Education was front and centre as the Saskatchewan Legislative Assembly opened its spring session. 

Overshadowing the session is the ongoing job action by the Saskatchewan Teachers’ Federation (STF) as collective bargaining negotiations have stalled between the teachers’ union and the provincial government. 

Thousands of educators came to the Legislative Building to demonstrate as the session got underway. 

During Question Period, NDP Opposition Leader Carla Beck questioned the premier on when the government will come back to the table to negotiate in good faith. 

“They’re not here because they want platitudes or good words, Mr. Speaker. They’re here because they want a deal, and they need this government to get back to the table and negotiate a deal that deals with class size and complexity. I’ll say this and I’ll say this clearly, if the government is not interested in doing that, then I’ll tell you an NDP government will,” said Beck. 

Premier Scott Moe said the government wants teachers and students back in the classrooms. However, he said the STF has only come to the negotiation table for only 30 minutes in the past five months. 

He said the quickest way to get teachers back in classrooms is for the STF to return to the table. 

“The fact of the matter is, it is a goal and it is the intent of this government to ensure that our students and our teachers remain in the classroom, Mr. Speaker. We would ask that the teachers’ union return to the bargaining table. That is the way for them to ensure that we are continuing to have our teachers in the classroom,” Moe said. 

At the heart of the negotiations is the issue of class size and complexity. Moe said the government has provided $53.5 million to address class size and complexity since the last budget with more announcements coming in the next couple of days.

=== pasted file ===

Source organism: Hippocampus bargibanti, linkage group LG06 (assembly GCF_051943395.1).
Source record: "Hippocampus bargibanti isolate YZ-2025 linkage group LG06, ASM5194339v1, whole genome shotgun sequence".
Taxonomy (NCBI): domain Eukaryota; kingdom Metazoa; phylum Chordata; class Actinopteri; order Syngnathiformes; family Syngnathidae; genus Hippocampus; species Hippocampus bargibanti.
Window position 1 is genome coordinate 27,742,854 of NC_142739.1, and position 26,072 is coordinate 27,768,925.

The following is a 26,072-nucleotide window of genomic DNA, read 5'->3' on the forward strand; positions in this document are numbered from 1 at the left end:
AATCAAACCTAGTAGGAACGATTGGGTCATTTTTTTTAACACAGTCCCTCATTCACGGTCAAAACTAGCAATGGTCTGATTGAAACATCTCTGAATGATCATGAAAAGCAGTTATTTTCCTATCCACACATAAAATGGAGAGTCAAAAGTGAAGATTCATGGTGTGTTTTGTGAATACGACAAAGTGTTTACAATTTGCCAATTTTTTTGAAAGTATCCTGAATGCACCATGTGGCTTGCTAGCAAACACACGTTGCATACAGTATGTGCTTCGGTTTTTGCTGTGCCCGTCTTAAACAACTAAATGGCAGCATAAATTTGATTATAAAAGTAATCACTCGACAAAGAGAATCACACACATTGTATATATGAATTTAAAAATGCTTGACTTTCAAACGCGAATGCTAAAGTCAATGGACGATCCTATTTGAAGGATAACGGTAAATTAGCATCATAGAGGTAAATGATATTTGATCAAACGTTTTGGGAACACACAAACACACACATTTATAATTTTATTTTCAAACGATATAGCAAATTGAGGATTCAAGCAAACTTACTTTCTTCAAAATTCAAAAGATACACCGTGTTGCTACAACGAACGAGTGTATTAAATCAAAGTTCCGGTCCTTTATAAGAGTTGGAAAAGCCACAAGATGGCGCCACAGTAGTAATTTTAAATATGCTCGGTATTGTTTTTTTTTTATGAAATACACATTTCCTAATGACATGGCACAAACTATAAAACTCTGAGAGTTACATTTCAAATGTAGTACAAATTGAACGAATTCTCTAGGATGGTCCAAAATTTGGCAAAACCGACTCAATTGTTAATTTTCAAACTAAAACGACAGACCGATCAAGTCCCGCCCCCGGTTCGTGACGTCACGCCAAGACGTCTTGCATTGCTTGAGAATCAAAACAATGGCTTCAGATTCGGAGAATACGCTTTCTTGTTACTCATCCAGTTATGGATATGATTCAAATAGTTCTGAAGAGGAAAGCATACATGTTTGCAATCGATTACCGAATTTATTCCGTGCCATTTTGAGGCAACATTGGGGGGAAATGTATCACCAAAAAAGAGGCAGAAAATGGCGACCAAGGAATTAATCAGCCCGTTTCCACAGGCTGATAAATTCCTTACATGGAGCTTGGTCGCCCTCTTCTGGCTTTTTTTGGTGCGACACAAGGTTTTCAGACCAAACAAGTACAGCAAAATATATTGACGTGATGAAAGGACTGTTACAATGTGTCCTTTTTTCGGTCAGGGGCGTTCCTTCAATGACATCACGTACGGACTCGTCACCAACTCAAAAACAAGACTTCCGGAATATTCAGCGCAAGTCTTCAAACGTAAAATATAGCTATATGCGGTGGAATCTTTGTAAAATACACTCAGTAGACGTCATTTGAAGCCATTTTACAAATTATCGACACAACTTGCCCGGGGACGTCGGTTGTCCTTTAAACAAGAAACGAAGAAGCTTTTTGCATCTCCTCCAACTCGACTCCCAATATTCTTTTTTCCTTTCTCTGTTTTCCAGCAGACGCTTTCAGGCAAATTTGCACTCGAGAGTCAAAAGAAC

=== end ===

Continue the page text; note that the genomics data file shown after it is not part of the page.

The government’s stance has been that class size and complexity should be handled by local school boards and not the provincial government.  

Education Minister Jeremy Cockrill said the provincial government has invested $300 million for classroom supports and reiterated that they will not negotiate class size and complexity with the teachers’ union. 

“We’re not going to be negotiating class size and complexity in a provincially bargained agreement or here on the floor of the House Mr. Speaker. We’re not going to take the responsibility of locally-elected school boards and hand that over to a provincial union. That’s not something that this government is prepared to do on the floor,” Cockrill said. 

NDP Education Critic Matt Love shot back saying the government wants to give the school boards autonomy when it comes to class size and complexity, yet the government has stripped away much of the local school boards’ powers. 

“After 10 years of underfunding from this tired and out-of-touch government, the only autonomy that local boards have left is the autonomy to make cuts every time they get an insufficient budget from this premier,” Love said. 

Job action continues with teachers withdrawing from extracurricular activities at all schools in the province on Tuesday and Wednesday with noon-hour supervision being withdrawn at several school divisions in a rotating strike.